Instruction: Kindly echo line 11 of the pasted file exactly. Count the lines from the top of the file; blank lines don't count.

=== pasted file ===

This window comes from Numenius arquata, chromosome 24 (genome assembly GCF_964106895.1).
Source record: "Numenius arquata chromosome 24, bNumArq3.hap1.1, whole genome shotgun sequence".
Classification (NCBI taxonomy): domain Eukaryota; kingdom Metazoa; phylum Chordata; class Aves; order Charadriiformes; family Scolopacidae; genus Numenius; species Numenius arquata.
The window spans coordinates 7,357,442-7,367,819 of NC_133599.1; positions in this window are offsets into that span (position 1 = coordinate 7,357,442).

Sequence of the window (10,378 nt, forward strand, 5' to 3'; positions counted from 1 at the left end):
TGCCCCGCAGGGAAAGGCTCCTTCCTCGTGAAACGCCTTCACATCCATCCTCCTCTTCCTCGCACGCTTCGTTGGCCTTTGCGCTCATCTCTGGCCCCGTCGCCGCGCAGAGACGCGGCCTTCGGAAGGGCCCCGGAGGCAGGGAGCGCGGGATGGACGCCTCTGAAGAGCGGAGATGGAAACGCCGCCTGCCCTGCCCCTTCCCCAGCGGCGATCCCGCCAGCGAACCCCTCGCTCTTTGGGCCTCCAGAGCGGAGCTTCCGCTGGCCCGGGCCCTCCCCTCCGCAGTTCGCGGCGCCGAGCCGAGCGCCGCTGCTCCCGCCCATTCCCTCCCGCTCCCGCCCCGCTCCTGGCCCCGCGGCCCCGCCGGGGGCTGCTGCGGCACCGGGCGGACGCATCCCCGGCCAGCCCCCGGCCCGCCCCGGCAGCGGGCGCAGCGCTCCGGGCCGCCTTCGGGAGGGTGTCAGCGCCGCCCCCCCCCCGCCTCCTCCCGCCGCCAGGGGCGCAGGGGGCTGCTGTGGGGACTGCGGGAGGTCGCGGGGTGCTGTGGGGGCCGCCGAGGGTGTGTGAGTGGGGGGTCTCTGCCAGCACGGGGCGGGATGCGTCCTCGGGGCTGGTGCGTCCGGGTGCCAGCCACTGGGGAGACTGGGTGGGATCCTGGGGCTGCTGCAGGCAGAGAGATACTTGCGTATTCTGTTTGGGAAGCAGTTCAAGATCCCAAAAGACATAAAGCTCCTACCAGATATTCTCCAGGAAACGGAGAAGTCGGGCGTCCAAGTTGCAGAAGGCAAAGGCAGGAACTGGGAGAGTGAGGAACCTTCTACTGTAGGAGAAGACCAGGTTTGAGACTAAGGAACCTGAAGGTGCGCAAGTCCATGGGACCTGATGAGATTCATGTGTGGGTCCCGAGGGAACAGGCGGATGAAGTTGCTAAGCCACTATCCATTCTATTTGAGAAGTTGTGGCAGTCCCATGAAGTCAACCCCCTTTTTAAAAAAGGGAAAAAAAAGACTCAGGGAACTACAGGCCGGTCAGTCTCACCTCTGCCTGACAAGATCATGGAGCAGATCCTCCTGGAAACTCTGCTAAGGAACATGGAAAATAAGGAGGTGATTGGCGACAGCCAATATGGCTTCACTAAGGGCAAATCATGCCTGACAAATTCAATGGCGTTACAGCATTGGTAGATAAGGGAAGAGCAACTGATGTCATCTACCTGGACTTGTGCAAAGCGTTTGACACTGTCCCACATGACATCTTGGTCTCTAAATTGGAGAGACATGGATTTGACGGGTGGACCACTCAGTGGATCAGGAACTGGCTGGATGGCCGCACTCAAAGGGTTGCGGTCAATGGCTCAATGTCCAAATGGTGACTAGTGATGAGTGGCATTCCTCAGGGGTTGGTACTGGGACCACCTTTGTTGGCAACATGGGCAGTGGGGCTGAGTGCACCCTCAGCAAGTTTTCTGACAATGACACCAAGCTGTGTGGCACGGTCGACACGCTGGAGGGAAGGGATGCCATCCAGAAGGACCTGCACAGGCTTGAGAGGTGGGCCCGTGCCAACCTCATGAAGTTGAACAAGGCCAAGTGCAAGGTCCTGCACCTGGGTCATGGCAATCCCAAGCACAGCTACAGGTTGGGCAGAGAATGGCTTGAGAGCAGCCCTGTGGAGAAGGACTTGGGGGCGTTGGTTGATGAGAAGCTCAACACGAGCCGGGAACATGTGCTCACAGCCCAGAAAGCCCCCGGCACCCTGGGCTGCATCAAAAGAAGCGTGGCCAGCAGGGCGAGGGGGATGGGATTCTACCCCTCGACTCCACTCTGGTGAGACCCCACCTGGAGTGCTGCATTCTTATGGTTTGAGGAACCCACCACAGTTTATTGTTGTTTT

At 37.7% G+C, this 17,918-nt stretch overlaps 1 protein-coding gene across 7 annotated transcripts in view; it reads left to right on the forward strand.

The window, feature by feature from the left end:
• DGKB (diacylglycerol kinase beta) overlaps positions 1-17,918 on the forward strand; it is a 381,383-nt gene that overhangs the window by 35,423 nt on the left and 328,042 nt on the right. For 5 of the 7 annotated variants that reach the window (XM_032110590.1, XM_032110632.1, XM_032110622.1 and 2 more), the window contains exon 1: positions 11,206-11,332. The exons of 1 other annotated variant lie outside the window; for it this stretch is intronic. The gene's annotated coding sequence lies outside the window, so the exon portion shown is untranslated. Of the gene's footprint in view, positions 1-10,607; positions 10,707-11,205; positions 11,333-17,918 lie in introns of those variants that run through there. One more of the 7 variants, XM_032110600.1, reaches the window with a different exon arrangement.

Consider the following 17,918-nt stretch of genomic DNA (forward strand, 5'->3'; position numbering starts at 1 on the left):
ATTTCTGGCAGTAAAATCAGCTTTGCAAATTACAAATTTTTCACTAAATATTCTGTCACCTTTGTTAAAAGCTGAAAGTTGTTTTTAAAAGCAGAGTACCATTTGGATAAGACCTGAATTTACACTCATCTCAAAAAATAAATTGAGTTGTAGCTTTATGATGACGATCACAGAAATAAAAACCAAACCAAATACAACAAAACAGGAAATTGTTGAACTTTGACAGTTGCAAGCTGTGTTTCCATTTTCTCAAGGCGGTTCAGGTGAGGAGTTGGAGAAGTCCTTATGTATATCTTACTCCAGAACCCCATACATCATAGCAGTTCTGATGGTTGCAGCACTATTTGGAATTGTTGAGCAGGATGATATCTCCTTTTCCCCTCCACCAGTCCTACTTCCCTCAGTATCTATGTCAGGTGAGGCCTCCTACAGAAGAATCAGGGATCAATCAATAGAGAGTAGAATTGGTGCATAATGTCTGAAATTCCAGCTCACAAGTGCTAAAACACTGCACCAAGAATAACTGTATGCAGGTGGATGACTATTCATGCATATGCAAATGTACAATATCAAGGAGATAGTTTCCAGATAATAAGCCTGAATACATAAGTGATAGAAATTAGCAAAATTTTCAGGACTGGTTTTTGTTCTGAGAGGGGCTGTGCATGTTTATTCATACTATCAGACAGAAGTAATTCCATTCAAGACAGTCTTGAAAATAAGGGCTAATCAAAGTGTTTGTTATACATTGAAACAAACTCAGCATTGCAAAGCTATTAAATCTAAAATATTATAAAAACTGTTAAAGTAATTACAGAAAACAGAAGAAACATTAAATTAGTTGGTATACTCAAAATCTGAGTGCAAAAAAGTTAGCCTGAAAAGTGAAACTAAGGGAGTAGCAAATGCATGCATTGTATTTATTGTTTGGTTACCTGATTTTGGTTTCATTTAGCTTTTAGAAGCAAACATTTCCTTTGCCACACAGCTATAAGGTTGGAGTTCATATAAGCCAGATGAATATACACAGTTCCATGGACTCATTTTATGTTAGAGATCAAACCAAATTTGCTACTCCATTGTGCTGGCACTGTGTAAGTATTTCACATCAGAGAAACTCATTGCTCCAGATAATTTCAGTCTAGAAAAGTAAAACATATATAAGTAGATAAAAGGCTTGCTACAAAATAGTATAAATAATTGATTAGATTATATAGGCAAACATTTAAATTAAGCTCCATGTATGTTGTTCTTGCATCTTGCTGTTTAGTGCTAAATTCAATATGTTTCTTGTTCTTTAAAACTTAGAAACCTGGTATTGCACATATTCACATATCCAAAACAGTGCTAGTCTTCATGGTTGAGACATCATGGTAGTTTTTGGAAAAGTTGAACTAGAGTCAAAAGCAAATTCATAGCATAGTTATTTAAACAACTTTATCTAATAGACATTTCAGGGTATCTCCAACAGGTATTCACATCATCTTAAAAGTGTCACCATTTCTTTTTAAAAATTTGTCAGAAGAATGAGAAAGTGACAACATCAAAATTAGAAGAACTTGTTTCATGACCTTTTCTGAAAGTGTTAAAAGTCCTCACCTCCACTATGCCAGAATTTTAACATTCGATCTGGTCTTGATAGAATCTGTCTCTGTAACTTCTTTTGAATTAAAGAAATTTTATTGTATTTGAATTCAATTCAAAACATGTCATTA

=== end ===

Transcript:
ATTTCTGGCAGTAAAATCAGCTTTGCAAATTACAAATTTTTCACTAAATATTCTGTCACCTTTGTTAAAAGCTGAAAGTTGTTTTTAAAAGCAGAGTACCATTTGGATAAGACCTGAATTTACACTCATCTCAAAAAATAAATTGAGTTGTAGCTTTATGATGACGATCACAGAAATAAAAACCAAACCAAATACAACAAAACAGGAAATTGTTGAACTTTGACAGTTGCAAGCTGTGTTTCCATTTTCTCAAGGCGGTTCAGGTGAGGAGTTGGAGAAGTCCTTATGTATATCTTACTCCAGAACCCCATACATCATAGCAGTTCTGATGGTTGCAGCACTATTTGGAATTGTTGAGCAGGATGATATCTCCTTTTCCCCTCCACCAGTCCTACTTCCCTCAGTATCTATGTCAGGTGAGGCCTCCTACAGAAGAATCAGGGATCAATCAATAGAGAGTAGAATTGGTGCATAATGTCTGAAATTCCAGCTCACAAGTGCTAAAACACTGCACCAAGAATAACTGTATGCAGGTGGATGACTATTCATGCATATGCAAATGTACAATATCAAGGAGATAGTTTCCAGATAATAAGCCTGAATACATAAGTGATAGAAATTAGCAAAATTTTCAGGACTGGTTTTTGTTCTGAGAGGGGCTGTGCATGTTTATTCATACTATCAGACAGAAGTAATTCCATTCAAGACAGTCTTGAAAATAAGGGCTAATCAAAGTGTTTGTTATACATTGAAACAAACTCAGCATTGCAAAGCTATTAAATCTAAAATATTATAAAAACTGTTAAAGTAATTACAGAAAACAGAAGAAACATTAAATTAGTTGGTATACTCAAAATCTGAGTGCAAAAAAGTTAGCCTGAAAAGTGAAACTAAGGGAGTAGCAAATGCATGCATTGTATTTATTGTTTGGTTACCTGATTTTGGTTTCATTTAGCTTTTAGAAGCAAACATTTCCTTTGCCACACAGCTATAAGGTTGGAGTTCATATAAGCCAGATGAATATACACAGTTCCATGGACTCATTTTATGTTAGAGATCAAACCAAATTTGCTACTCCATTGTGCTGGCACTGTGTAAGTATTTCACATCAGAGAAACTCATTGCTCCAGATAATTTCAGTCTAGAAAAGTAAAACATATATAAGTAGATAAAAGGCTTGCTACAAAATAGTATAAATAATTGATTAGATTATATAGGCAAACATTTAAATTAAGCTCCATGTATGTTGTTCTTGCATCTTGCTGTTTAGTGCTAAATTCAATATGTTTCTTGTTCTTTAAAACTTAGAAACCTGGTATTGCACATATTCACATATCCAAAACAGTGCTAGTCTTCATGGTTGAGACATCATGGTAGTTTTTGGAAAAGTTGAACTAGAGTCAAAAGCAAATTCATAGCATAGTTATTTAAACAACTTTATCTAATAGACATTTCAGGGTATCTCCAACAGGTATTCACATCATCTTAAAAGTGTCACCATTTCTTTTTAAAAATTTGTCAGAAGAATGAGAAAGTGACAACATCAAAATTAGAAGAACTTGTTTCATGACCTTTTCTGAAAGTGTTAAAAGTCCTCACCTCCACTATGCCAGAATTTTAACATTCGATCTGGTCTTGATAGAATCTGTCTCTGTAACTTCTTTTGAATTAAAGAAATTTTATTGTATTTGAATTCAATTCAAAACATGTCATTA